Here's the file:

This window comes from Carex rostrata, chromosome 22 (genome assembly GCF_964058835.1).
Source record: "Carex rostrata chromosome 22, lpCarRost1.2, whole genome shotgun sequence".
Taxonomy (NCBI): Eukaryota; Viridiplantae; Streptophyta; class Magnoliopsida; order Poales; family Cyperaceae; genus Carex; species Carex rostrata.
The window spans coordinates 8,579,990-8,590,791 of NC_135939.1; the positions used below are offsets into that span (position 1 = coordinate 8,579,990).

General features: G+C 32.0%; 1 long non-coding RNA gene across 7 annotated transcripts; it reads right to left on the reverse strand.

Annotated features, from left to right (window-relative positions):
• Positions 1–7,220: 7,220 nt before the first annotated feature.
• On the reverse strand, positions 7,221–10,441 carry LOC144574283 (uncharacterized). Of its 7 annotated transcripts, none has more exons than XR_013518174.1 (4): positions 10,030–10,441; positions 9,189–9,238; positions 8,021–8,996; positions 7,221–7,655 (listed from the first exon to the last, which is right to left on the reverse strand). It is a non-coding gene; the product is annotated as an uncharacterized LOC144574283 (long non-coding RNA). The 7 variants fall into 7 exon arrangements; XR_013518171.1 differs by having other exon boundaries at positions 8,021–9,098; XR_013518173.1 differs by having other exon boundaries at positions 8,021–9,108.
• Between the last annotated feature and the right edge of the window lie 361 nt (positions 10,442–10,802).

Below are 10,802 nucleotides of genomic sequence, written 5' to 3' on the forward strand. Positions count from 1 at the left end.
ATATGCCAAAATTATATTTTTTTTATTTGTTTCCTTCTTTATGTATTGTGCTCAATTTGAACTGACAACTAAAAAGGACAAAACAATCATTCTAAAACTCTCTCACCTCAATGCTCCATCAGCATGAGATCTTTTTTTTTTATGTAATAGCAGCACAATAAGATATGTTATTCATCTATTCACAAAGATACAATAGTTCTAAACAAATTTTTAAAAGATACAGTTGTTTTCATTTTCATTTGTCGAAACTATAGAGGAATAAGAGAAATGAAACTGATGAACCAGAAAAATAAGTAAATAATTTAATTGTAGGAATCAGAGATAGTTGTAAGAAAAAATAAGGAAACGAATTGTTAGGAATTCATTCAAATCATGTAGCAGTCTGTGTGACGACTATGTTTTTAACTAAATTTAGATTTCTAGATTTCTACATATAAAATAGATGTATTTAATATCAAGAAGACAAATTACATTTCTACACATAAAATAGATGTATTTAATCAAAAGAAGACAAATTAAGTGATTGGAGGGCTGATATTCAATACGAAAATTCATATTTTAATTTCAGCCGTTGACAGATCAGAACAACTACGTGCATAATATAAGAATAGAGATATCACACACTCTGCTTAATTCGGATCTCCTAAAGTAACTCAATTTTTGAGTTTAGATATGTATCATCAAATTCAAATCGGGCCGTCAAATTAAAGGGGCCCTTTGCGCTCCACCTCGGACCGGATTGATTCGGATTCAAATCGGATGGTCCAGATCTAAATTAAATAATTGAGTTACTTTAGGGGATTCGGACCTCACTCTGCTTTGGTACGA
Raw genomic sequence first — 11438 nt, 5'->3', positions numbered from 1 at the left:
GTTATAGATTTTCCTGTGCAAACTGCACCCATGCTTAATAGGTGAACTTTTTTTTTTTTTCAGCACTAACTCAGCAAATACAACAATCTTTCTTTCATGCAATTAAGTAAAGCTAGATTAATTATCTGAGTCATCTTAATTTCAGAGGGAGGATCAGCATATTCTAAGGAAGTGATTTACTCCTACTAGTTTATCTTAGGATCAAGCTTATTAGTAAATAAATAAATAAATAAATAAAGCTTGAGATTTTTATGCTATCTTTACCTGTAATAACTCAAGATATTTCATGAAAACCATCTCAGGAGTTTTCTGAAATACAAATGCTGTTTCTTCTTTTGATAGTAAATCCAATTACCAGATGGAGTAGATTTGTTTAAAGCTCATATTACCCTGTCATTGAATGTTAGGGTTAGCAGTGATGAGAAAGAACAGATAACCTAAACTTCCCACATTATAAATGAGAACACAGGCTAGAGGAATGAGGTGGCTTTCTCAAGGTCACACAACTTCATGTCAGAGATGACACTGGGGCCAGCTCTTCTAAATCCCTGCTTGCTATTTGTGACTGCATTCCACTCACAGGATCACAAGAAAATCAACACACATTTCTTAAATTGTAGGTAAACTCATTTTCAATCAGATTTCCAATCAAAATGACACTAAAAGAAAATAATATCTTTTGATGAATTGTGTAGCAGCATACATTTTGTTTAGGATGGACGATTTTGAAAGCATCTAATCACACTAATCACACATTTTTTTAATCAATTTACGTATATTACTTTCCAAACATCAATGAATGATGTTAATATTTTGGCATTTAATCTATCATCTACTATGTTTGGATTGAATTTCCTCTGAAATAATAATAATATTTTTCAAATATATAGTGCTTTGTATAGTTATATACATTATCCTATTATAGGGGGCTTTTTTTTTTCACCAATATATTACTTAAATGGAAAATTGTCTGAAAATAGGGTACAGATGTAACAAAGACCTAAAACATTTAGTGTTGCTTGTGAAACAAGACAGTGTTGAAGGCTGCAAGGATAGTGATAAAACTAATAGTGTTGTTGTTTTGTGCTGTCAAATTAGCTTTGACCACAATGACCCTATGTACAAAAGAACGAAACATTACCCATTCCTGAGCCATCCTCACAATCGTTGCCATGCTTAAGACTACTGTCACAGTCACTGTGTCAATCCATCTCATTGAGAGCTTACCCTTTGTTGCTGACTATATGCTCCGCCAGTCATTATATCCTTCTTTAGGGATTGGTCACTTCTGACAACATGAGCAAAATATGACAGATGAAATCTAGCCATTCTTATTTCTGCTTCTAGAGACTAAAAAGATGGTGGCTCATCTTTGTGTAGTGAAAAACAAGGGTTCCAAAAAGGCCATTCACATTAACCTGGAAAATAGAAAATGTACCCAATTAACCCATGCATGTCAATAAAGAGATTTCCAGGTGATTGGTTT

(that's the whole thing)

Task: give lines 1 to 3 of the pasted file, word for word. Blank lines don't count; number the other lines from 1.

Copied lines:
This window comes from Carex rostrata, chromosome 22 (genome assembly GCF_964058835.1).
Source record: "Carex rostrata chromosome 22, lpCarRost1.2, whole genome shotgun sequence".
Taxonomy (NCBI): Eukaryota; Viridiplantae; Streptophyta; class Magnoliopsida; order Poales; family Cyperaceae; genus Carex; species Carex rostrata.